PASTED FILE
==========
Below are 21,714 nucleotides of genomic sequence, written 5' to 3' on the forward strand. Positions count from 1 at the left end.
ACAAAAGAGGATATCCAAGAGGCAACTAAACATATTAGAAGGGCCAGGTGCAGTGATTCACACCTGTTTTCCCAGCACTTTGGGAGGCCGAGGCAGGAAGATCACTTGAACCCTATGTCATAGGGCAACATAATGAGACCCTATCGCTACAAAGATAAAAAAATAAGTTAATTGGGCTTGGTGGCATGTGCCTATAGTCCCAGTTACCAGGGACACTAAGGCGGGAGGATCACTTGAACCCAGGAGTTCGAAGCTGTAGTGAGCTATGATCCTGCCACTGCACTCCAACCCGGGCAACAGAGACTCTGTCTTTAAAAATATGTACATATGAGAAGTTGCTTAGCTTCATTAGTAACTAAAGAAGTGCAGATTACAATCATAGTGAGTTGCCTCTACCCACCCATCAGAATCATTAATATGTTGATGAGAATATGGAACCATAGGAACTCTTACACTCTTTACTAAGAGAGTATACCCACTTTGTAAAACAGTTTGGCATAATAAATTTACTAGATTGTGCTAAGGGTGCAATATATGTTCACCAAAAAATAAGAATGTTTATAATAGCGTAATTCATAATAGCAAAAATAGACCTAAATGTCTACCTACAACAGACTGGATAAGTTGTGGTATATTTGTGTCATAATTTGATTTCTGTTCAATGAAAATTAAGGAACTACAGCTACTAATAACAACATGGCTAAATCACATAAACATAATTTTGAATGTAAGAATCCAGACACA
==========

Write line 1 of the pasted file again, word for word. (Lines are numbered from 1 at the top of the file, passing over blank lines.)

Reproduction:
Below are 21,714 nucleotides of genomic sequence, written 5' to 3' on the forward strand. Positions count from 1 at the left end.